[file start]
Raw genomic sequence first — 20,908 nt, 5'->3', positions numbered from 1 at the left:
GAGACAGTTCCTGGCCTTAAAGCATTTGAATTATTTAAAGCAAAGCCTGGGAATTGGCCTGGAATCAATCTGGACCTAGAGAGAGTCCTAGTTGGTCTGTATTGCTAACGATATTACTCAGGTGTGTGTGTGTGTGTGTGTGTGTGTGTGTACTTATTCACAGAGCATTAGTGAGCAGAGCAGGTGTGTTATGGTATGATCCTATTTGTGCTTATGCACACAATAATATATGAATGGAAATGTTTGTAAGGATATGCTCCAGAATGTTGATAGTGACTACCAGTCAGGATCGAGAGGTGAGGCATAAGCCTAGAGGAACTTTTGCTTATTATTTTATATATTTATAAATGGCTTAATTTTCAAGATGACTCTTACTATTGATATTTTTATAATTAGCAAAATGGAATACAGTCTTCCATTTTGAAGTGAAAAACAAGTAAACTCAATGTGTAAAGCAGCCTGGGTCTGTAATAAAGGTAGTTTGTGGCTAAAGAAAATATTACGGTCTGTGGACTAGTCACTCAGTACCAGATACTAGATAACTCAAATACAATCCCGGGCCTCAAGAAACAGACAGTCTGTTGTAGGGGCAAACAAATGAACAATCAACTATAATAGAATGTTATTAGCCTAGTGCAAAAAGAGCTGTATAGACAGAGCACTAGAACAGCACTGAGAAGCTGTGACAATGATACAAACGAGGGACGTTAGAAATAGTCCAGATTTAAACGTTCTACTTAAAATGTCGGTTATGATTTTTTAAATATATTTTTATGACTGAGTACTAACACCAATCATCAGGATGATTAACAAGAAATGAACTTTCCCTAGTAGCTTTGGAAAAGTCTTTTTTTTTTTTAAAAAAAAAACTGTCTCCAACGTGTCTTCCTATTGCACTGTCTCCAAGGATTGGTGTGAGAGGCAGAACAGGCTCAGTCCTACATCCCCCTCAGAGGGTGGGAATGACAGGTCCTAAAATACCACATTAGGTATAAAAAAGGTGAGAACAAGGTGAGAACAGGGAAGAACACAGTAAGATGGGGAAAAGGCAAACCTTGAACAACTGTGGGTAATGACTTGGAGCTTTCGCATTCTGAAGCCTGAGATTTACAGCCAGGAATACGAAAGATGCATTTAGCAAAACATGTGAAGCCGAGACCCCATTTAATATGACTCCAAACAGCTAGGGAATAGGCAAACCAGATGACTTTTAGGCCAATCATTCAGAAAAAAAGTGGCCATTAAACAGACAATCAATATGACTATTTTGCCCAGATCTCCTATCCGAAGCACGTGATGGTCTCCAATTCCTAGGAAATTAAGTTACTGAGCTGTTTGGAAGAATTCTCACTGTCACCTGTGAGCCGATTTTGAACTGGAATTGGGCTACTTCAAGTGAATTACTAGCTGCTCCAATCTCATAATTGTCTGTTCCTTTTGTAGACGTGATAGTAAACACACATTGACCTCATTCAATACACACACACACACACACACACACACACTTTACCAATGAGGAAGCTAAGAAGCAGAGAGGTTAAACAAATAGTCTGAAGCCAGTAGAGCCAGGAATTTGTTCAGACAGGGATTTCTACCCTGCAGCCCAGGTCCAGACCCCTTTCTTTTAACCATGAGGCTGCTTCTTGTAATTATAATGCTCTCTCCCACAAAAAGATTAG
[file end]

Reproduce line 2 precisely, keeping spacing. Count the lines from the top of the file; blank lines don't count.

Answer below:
GAGACAGTTCCTGGCCTTAAAGCATTTGAATTATTTAAAGCAAAGCCTGGGAATTGGCCTGGAATCAATCTGGACCTAGAGAGAGTCCTAGTTGGTCTGTATTGCTAACGATATTACTCAGGTGTGTGTGTGTGTGTGTGTGTGTGTGTGTACTTATTCACAGAGCATTAGTGAGCAGAGCAGGTGTGTTATGGTATGATCCTATTTGTGCTTATGCACACAATAATATATGAATGGAAATGTTTGTAAGGATATGCTCCAGAATGTTGATAGTGACTACCAGTCAGGATCGAGAGGTGAGGCATAAGCCTAGAGGAACTTTTGCTTATTATTTTATATATTTATAAATGGCTTAATTTTCAAGATGACTCTTACTATTGATATTTTTATAATTAGCAAAATGGAATACAGTCTTCCATTTTGAAGTGAAAAACAAGTAAACTCAATGTGTAAAGCAGCCTGGGTCTGTAATAAAGGTAGTTTGTGGCTAAAGAAAATATTACGGTCTGTGGACTAGTCACTCAGTACCAGATACTAGATAACTCAAATACAATCCCGGGCCTCAAGAAACAGACAGTCTGTTGTAGGGGCAAACAAATGAACAATCAACTATAATAGAATGTTATTAGCCTAGTGCAAAAAGAGCTGTATAGACAGAGCACTAGAACAGCACTGAGAAGCTGTGACAATGATACAAACGAGGGACGTTAGAAATAGTCCAGATTTAAACGTTCTACTTAAAATGTCGGTTATGATTTTTTAAATATATTTTTATGACTGAGTACTAACACCAATCATCAGGATGATTAACAAGAAATGAACTTTCCCTAGTAGCTTTGGAAAAGTCTTTTTTTTTTTTAAAAAAAAAACTGTCTCCAACGTGTCTTCCTATTGCACTGTCTCCAAGGATTGGTGTGAGAGGCAGAACAGGCTCAGTCCTACATCCCCCTCAGAGGGTGGGAATGACAGGTCCTAAAATACCACATTAGGTATAAAAAAGGTGAGAACAAGGTGAGAACAGGGAAGAACACAGTAAGATGGGGAAAAGGCAAACCTTGAACAACTGTGGGTAATGACTTGGAGCTTTCGCATTCTGAAGCCTGAGATTTACAGCCAGGAATACGAAAGATGCATTTAGCAAAACATGTGAAGCCGAGACCCCATTTAATATGACTCCAAACAGCTAGGGAATAGGCAAACCAGATGACTTTTAGGCCAATCATTCAGAAAAAAAGTGGCCATTAAACAGACAATCAATATGACTATTTTGCCCAGATCTCCTATCCGAAGCACGTGATGGTCTCCAATTCCTAGGAAATTAAGTTACTGAGCTGTTTGGAAGAATTCTCACTGTCACCTGTGAGCCGATTTTGAACTGGAATTGGGCTACTTCAAGTGAATTACTAGCTGCTCCAATCTCATAATTGTCTGTTCCTTTTGTAGACGTGATAGTAAACACACATTGACCTCATTCAATACACACACACACACACACACACACACACTTTACCAATGAGGAAGCTAAGAAGCAGAGAGGTTAAACAAATAGTCTGAAGCCAGTAGAGCCAGGAATTTGTTCAGACAGGGATTTCTACCCTGCAGCCCAGGTCCAGACCCCTTTCTTTTAACCATGAGGCTGCTTCTTGTAATTATAATGCTCTCTCCCACAAAAAGATTAG